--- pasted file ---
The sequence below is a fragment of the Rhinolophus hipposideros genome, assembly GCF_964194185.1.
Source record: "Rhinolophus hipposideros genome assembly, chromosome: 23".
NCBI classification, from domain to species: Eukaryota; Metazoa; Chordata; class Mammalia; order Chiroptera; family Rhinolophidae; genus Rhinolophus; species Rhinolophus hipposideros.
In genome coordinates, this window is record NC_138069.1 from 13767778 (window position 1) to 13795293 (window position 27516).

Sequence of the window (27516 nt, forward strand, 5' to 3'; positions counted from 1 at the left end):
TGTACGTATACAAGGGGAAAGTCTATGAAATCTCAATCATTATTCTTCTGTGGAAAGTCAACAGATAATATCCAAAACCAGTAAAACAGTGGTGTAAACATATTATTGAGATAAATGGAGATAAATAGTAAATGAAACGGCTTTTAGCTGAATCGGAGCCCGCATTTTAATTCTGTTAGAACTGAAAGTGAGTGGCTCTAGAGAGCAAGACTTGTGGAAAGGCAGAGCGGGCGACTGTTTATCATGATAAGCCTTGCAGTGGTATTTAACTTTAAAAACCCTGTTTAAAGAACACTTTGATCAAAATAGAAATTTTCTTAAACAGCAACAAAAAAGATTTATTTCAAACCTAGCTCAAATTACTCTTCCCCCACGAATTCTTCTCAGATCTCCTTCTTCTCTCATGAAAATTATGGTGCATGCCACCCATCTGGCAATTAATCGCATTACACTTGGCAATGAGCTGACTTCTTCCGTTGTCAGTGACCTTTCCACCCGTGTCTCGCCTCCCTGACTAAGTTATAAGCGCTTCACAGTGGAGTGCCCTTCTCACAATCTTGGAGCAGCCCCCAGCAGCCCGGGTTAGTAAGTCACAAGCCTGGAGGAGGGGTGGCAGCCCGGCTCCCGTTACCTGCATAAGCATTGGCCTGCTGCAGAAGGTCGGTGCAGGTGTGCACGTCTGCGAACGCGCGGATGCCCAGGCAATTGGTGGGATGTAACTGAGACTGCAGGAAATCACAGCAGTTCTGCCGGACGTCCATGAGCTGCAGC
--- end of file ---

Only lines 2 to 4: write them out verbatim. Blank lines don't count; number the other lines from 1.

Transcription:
Source record: "Rhinolophus hipposideros genome assembly, chromosome: 23".
NCBI classification, from domain to species: Eukaryota; Metazoa; Chordata; class Mammalia; order Chiroptera; family Rhinolophidae; genus Rhinolophus; species Rhinolophus hipposideros.
In genome coordinates, this window is record NC_138069.1 from 13767778 (window position 1) to 13795293 (window position 27516).